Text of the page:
She’s a stand-up, and she’s only 14.
So we’re driving down to Winchester on one of our Saturday afternoon jaunts, and I come off the soulless M3 motorway to take the old carriage way. The road the postal carriages would have taken to get post to the south and south west. The route the stagecoaches flew along moving visitors from one big house to the next.
And I am doing that thing mothers do where they repeat ad infinitum the litany of landmarks on a road; those that have personal significance (ah, that’s where our car broke down in 1989; that’s the Little Chef where I left my handbag and never went back to get it) and those which have a greater, more elevated place in history.
“Look, darling,” I gesture expansively over the steering wheel, “you see that pub?”
It is labelled ‘The Wheatsheaf’ and it’s a member of the unexceptional and pedestrian chain of hostelries which exalt under the name of ‘Chef And Brewer’. It will give you a decent meal for a decent price but it’s functional. Great for families, if you get my drift. The gourmet is advised to drive 15 minutes up the road to Winchester proper.
Maddie glances at the pub. A veil of wariness born of overexposure to years of her mother’s slightly unhinged trivia settles on her features.
“Yes, I see it. Why?”
“Jane Austen used to go to that pub.”
The veil evaporates. Things are looking up. A wide grin lights up her face.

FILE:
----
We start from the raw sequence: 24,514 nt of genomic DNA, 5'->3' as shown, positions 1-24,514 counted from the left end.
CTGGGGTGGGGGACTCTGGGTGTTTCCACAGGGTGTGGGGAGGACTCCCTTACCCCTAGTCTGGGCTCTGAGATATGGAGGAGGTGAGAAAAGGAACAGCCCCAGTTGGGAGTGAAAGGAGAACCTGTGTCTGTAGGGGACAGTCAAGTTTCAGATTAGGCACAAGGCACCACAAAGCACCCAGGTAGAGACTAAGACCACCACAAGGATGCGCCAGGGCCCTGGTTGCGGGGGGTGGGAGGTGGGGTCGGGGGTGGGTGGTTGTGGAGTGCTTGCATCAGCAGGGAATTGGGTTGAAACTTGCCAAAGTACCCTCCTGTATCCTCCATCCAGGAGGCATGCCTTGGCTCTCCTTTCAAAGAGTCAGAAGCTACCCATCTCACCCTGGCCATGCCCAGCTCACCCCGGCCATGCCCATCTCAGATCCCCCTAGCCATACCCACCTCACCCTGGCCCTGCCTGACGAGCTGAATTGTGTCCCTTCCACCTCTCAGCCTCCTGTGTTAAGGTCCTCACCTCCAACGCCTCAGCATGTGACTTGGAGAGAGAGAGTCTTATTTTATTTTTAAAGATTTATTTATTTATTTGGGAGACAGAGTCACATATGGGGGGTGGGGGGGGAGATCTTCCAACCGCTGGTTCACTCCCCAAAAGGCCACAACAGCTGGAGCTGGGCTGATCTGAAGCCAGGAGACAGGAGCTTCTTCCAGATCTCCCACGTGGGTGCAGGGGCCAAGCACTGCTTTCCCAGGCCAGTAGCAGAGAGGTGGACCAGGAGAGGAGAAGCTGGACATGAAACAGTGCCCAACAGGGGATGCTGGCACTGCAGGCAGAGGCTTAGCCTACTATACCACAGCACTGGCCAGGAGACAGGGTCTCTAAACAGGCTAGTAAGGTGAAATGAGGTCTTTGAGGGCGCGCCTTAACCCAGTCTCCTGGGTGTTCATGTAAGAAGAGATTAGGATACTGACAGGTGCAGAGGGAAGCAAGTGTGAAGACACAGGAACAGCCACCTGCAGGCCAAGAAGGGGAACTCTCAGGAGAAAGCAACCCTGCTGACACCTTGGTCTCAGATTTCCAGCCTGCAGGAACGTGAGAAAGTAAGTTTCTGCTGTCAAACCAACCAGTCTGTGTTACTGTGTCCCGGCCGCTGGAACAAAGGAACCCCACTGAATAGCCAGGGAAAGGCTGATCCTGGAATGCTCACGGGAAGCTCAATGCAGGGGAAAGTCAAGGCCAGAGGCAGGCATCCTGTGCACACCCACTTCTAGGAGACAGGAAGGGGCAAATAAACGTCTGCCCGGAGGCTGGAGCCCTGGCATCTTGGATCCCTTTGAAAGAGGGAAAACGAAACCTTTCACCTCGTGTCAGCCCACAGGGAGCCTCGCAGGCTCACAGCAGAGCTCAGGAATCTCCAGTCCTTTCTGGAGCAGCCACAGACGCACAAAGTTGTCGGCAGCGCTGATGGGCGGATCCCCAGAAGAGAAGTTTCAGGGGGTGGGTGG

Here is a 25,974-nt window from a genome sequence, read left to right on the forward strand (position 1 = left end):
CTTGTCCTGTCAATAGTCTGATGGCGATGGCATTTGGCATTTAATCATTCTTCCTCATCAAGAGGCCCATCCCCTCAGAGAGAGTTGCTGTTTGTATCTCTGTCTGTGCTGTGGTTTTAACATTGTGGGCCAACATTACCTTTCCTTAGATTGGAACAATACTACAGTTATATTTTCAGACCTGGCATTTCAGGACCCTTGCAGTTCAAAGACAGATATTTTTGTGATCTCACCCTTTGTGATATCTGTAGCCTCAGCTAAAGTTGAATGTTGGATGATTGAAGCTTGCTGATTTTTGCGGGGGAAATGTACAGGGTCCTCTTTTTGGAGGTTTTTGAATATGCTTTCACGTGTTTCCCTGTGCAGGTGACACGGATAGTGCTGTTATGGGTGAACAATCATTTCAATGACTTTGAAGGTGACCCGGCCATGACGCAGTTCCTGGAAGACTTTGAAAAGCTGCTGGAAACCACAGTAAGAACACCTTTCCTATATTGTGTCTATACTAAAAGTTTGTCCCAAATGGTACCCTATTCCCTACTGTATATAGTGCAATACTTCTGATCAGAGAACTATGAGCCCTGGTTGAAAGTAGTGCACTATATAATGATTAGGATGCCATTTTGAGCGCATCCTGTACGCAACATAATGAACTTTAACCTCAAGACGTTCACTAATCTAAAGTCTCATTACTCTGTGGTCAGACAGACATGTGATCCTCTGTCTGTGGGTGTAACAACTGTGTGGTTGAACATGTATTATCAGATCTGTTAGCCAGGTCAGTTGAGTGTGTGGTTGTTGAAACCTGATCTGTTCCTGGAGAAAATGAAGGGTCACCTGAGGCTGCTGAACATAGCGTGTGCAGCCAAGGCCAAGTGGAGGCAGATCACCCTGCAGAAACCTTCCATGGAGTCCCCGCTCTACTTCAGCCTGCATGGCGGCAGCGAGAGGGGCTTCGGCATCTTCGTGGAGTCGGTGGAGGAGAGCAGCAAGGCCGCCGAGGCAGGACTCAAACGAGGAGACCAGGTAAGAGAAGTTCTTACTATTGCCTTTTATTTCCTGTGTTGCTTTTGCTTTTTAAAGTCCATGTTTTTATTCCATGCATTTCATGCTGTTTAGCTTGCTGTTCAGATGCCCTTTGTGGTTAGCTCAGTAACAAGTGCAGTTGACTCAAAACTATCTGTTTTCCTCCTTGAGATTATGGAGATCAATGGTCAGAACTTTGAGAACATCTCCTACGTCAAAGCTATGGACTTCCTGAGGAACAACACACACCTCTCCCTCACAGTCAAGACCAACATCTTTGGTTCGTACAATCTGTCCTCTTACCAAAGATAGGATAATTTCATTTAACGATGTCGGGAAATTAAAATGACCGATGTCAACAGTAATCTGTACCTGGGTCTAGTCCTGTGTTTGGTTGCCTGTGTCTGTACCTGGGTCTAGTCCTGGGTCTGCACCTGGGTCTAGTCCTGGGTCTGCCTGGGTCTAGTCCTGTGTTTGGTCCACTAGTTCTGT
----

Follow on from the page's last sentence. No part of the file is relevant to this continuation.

“Jane Austen went to the pub?” she queries incredulously. And then she’s off.
“I can just see her,” she begins. ” A row of shots lined up along the bar. The barman’s eyeing her cagily. ‘Come on, Jane,’ he’s saying. ‘Don’t you think you’ve had enough? ‘ But Jane’s drunk and morose. She eyes him blearily. ‘Don’t you know who I am?’ she slurs into her gin. ‘I’ve written whole novels. There are people out there revere me. You people have no idea,’ she warms to her subject, ‘no idea, the crap I have to put up with.’
“Later in the exchange, ” my daughter continues, “she takes a swing at the landlord. Much later, she is apprehended in some sort of charge of the local justice’s carriage and four, making an unbecoming and vociferous bid to race the post to Winchester.”
By the time my daughter finishes, I am almost crying with laughter.
For the record, I had left out one important part of the story. Jane did indeed visit that pub, and most regularly. But it was also the place where the post arrived. It was a ‘receiving inn’, where the mail coaches would drop of batches of letters and everyone for miles around would make journeys to collect it. She would arrive, pick up the post, and leave most abstemiously.
Say all the history books.
But we know better.